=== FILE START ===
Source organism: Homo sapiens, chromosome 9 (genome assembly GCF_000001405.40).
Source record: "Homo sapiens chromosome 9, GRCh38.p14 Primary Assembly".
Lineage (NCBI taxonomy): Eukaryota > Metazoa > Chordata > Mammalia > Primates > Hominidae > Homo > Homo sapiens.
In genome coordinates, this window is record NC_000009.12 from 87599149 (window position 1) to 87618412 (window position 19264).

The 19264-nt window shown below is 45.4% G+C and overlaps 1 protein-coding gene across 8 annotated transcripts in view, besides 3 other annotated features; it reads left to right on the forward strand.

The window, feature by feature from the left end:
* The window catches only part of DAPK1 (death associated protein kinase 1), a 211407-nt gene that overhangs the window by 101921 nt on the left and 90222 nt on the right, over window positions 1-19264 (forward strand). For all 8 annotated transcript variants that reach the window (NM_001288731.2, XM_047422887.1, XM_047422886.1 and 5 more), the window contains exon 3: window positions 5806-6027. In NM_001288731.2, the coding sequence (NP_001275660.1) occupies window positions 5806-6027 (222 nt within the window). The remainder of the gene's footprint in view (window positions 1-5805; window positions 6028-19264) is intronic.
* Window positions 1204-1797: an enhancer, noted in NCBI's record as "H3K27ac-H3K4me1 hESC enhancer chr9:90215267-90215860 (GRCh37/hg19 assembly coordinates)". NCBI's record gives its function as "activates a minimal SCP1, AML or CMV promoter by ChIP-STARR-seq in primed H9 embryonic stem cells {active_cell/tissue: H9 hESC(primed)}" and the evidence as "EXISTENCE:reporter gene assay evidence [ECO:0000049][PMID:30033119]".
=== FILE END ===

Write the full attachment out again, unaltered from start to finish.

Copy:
Source organism: Homo sapiens, chromosome 9 (genome assembly GCF_000001405.40).
Source record: "Homo sapiens chromosome 9, GRCh38.p14 Primary Assembly".
Lineage (NCBI taxonomy): Eukaryota > Metazoa > Chordata > Mammalia > Primates > Hominidae > Homo > Homo sapiens.
In genome coordinates, this window is record NC_000009.12 from 87599149 (window position 1) to 87618412 (window position 19264).

The 19264-nt window shown below is 45.4% G+C and overlaps 1 protein-coding gene across 8 annotated transcripts in view, besides 3 other annotated features; it reads left to right on the forward strand.

The window, feature by feature from the left end:
* The window catches only part of DAPK1 (death associated protein kinase 1), a 211407-nt gene that overhangs the window by 101921 nt on the left and 90222 nt on the right, over window positions 1-19264 (forward strand). For all 8 annotated transcript variants that reach the window (NM_001288731.2, XM_047422887.1, XM_047422886.1 and 5 more), the window contains exon 3: window positions 5806-6027. In NM_001288731.2, the coding sequence (NP_001275660.1) occupies window positions 5806-6027 (222 nt within the window). The remainder of the gene's footprint in view (window positions 1-5805; window positions 6028-19264) is intronic.
* Window positions 1204-1797: an enhancer, noted in NCBI's record as "H3K27ac-H3K4me1 hESC enhancer chr9:90215267-90215860 (GRCh37/hg19 assembly coordinates)". NCBI's record gives its function as "activates a minimal SCP1, AML or CMV promoter by ChIP-STARR-seq in primed H9 embryonic stem cells {active_cell/tissue: H9 hESC(primed)}" and the evidence as "EXISTENCE:reporter gene assay evidence [ECO:0000049][PMID:30033119]".